Tuesday, February 08, 2005

Good Old boy Humor

That's all I can figure from this exchange. I must say that I've got a hard time figuring out the humor of the situation. This will be a long quote, because I want to get the entire encounter in here between George Bush, on the campaign trail for his Social Security reforms, and Mary Mornin, evidently a plant in the audience.

I'm not sure what stuns me more.
THE PRESIDENT: Good. Okay, Mary, tell us about yourself.

MS. MORNIN: Okay, I'm a divorced, single mother with three grown, adult
children. I have one child, Robbie, who is mentally challenged, and I have two

THE PRESIDENT: Fantastic. First of all, you've got the hardest job in
America, being a single mom.

MS. MORNIN: Thank you. (Applause.)

THE PRESIDENT: You and I are baby boomers.

MS. MORNIN: Yes, and I am concerned about -- that the system stays the
same for me.


MS. MORNIN: But I do want to see change and reform for my children because
I realize that we will be in trouble down the road.

THE PRESIDENT: It's an interesting point, and I hear this a lot -- will
the system be the same for me? And the answer is, absolutely. One of the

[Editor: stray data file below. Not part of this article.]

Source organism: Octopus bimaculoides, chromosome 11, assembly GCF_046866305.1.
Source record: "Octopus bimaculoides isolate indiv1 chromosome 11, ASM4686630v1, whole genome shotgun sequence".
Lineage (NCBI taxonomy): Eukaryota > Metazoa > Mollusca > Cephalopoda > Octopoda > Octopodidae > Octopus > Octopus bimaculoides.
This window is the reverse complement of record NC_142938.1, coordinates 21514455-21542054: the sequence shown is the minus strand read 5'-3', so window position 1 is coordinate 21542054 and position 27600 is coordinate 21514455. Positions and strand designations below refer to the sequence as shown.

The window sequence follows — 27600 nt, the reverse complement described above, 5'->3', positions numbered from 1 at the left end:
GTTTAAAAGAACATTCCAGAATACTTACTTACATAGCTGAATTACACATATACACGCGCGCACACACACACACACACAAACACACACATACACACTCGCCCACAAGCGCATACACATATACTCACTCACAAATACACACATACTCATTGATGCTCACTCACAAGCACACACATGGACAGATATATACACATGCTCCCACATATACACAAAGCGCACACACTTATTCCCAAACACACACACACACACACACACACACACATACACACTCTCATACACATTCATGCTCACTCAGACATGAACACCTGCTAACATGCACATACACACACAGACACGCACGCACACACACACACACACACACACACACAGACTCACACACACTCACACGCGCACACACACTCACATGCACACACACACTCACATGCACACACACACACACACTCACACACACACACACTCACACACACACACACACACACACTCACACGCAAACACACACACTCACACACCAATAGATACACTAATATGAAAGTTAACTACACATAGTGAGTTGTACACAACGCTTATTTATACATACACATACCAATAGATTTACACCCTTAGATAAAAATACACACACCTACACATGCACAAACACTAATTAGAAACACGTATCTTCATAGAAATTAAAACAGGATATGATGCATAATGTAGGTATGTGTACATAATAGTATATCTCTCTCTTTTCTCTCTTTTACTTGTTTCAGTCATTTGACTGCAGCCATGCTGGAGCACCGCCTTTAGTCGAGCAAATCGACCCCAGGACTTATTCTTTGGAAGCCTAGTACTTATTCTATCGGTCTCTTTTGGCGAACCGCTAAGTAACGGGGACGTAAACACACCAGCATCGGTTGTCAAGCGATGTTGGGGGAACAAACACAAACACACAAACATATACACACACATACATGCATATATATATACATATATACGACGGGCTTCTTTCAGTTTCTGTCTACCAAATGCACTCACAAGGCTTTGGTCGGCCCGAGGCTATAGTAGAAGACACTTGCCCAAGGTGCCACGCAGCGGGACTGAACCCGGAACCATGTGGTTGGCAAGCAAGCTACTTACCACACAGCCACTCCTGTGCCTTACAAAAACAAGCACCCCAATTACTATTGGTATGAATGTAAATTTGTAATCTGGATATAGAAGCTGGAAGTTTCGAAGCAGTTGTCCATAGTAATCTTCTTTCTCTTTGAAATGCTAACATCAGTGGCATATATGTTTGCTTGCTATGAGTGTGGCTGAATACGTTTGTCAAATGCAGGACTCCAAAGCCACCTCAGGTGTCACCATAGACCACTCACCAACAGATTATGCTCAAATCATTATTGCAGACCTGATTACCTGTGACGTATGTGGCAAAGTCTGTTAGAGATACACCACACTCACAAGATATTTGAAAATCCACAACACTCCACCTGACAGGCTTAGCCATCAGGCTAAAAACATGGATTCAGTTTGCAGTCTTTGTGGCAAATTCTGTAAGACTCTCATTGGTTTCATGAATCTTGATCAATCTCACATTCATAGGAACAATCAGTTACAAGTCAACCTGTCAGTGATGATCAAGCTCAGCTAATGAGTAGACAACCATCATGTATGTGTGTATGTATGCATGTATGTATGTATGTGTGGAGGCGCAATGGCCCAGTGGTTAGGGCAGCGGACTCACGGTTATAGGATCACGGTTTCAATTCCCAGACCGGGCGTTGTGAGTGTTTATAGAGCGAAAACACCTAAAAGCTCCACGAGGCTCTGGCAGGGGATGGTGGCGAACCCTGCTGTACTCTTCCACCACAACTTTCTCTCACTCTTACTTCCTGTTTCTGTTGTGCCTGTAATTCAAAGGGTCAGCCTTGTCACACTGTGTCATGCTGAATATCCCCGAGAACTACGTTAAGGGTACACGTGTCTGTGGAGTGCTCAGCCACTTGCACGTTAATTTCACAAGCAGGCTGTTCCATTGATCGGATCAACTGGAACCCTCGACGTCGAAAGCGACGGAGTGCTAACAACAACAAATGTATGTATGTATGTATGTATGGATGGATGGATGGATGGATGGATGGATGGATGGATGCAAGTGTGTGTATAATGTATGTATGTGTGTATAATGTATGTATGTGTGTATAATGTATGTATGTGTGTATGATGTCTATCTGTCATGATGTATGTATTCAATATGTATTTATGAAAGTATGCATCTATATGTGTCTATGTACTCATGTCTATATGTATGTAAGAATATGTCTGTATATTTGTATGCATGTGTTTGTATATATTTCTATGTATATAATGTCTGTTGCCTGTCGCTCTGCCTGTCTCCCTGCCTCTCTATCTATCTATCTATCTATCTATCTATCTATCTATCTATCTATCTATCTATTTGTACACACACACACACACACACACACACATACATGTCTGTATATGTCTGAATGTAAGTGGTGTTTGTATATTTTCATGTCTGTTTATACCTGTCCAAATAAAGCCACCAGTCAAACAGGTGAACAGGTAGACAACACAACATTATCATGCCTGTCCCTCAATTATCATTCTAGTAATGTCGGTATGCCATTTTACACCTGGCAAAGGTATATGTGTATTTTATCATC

things we have to continue to clarify to people who have retired or near
retirement -- you fall in the near retirement.

MS. MORNIN: Yes, unfortunately, yes. (Laughter.)

THE PRESIDENT: Well, I don't know. I'm not going to tell your age, but
you're one year younger than me, and I'm just getting started. (Laughter.)

MS. MORNIN: Okay, okay.

THE PRESIDENT: I feel great, don't you?

MS. MORNIN: Yes, I do.

THE PRESIDENT: I remember when I turned 50, I used to think 50 was really
old. Now I think it's young, and getting ready to turn 60 here in a couple of
years, and I still feel young. I mean, we are living longer, and people are
working longer, and the truth of the matter is, elderly baby boomers have got
a lot to offer to our society, and we shouldn't think about giving up our
responsibilities in society. (Applause.) Isn't that right?

MS. MORNIN: That's right.

THE PRESIDENT: Yes, but nevertheless, there's a certain comfort to know
that the promises made will be kept by the government.


THE PRESIDENT: And so thank you for asking that. You don't have to worry.

MS. MORNIN: That's good, because I work three jobs and I feel like I

THE PRESIDENT: You work three jobs?

MS. MORNIN: Three jobs, yes.

THE PRESIDENT: Uniquely American, isn't it? I mean, that is fantastic that
you're doing that. (Applause.) Get any sleep? (Laughter.)

MS. MORNIN: Not much. Not much.

THE PRESIDENT: Well, hopefully, this will help you get you sleep to know
that when we talk about Social Security, nothing changes.

You can get the whole exchange at PR Newswire.

Should I be outraged that the President is able to laugh at a woman who is working two jobs, or should I be saddened by the woman herself, who meekly thanks him after she has been mocked?

And WHAT THE FUCK is so "uniquely American" about holding down three jobs to keep a roof over one's head?

Only in a Bush economy could he be proud of folks working two and three jobs.